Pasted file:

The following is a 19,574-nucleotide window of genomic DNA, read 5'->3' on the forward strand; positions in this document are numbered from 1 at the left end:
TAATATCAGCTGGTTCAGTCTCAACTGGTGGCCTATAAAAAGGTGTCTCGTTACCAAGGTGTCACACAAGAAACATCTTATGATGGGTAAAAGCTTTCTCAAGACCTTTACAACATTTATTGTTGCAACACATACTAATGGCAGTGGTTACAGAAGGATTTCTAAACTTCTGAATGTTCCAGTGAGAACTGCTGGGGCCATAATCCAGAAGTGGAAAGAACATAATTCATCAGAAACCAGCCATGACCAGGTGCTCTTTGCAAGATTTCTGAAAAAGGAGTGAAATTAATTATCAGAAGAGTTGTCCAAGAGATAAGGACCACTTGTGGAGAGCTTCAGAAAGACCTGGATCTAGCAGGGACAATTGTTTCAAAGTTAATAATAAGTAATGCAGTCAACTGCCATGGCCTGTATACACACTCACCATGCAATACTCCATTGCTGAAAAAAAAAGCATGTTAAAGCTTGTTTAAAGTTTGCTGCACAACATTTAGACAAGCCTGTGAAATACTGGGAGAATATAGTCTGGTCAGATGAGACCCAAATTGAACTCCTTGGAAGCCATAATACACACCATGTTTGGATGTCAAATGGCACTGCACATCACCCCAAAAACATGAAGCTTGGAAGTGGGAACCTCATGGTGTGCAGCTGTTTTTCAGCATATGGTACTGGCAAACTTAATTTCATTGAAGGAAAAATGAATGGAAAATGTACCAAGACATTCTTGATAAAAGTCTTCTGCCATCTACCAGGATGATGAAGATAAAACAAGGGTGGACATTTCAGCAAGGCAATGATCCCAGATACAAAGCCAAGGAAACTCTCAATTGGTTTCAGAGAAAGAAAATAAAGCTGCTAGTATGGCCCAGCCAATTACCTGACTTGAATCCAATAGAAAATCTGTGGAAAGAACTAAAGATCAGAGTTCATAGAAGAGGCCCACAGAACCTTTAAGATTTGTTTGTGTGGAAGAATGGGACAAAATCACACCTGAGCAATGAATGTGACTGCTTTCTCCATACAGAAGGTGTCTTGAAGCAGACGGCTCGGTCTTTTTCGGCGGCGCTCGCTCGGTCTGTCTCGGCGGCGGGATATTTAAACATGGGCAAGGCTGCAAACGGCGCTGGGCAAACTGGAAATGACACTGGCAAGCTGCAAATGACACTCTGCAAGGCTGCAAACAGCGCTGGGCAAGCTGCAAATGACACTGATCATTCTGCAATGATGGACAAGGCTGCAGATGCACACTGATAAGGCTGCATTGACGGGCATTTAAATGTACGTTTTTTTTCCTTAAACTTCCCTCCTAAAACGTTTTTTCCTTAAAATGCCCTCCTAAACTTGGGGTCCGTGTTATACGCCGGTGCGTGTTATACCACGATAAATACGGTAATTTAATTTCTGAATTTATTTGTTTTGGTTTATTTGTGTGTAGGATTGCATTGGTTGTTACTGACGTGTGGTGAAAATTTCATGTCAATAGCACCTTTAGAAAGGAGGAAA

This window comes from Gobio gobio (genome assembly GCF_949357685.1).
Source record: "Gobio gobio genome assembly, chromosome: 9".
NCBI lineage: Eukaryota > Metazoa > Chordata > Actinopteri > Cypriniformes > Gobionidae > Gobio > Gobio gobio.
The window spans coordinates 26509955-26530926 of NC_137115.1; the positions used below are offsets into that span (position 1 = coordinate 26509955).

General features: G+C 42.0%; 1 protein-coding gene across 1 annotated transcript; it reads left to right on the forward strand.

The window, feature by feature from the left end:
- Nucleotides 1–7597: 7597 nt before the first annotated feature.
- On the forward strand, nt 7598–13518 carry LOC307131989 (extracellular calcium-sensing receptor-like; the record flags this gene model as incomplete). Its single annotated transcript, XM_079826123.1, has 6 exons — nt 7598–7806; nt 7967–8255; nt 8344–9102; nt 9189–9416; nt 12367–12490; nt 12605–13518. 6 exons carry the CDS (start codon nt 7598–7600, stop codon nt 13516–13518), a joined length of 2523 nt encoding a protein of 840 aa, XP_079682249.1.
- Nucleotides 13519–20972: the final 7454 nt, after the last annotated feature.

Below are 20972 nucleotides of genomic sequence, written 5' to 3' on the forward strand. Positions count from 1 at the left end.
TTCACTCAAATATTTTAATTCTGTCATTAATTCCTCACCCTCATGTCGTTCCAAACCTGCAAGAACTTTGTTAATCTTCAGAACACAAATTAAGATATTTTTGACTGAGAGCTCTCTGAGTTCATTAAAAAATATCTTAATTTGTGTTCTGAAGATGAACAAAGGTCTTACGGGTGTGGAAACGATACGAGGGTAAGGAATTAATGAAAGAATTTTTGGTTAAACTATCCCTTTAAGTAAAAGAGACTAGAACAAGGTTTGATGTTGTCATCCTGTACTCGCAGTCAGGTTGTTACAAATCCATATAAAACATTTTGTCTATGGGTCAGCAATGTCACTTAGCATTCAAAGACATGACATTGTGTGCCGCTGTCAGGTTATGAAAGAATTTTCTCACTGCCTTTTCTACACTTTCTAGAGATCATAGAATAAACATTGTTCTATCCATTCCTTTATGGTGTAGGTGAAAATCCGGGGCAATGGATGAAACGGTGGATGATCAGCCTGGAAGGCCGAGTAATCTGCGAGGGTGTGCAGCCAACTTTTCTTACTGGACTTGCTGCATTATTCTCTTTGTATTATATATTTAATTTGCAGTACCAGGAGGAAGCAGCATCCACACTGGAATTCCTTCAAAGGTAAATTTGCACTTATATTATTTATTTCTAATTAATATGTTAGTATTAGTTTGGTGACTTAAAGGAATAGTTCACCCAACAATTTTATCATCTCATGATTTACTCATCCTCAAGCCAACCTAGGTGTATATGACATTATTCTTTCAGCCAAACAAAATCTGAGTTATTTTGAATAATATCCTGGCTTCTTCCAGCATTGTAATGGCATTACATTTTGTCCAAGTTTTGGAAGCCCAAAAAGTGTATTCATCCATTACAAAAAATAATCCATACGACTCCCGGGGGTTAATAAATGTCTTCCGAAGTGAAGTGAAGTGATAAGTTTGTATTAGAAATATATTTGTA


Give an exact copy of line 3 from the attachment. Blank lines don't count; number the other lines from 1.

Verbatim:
This window comes from Gobio gobio (genome assembly GCF_949357685.1).